Mark Your Ballot: Goldenrods or Asters?

0.jpgWhile humans are bustling about on election campaigns, the rest of the world’s citizens are frenetically preparing for winter. Bees, butterflies, and other pollinators seek out the last of the flowering plants. In the Mid-Atlantic area, goldenrods and asters provide that critical food source (just as red maples fill that need at the other end of the growing season, when bees start to emerge in the spring before anything else is blooming.)

If you pause for a minute in front of blooming goldenrods and asters, you will be astonished at the number of bees foraging for nectar and pollen, including many of the hundreds of species of native bees and the non-native honeybees. If the sun is shining and the temperature is high enough, you will also be treated to the sight of butterflies and skippers flitting from flower to flower. Look very closely at the goldenrod flowers and you will find a whole world of tiny beetles and other creatures hiding between the blossoms.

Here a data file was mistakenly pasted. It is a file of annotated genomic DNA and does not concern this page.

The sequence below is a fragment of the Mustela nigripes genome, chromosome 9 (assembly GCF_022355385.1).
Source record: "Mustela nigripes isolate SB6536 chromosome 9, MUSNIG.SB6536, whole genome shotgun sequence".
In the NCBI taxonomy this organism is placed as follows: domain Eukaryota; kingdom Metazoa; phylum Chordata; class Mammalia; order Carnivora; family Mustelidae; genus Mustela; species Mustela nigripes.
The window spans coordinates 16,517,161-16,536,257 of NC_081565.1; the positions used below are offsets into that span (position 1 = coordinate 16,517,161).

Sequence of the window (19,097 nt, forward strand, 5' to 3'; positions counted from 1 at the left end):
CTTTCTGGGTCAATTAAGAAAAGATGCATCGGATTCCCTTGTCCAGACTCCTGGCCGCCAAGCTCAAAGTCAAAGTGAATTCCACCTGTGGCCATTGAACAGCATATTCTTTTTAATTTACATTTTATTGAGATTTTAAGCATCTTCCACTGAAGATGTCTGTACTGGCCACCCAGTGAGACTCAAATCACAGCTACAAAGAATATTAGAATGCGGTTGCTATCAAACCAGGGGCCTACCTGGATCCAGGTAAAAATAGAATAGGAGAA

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There are many species of goldenrods and asters, all very easy to grow. They come in different sizes, and asters come in different colors. Some self-seed exuberantly, some are more contained. You can find out the details by consulting the Plant NOVA Natives online search app. Late autumn is not too late to plant, as the roots will continue to grow even as the tops die back.

Cast your ballot on our Bloom Time Table page by clicking here to choose your favorite. Or vote instead on the Plant NOVA Natives Facebook page. Polls close at 7 pm on November 6, of course! We know who the insects are voting for: there is nothing elective for them about native plants, upon which they are completely dependent. To help you choose, check out the “campaign ads” on this short video.

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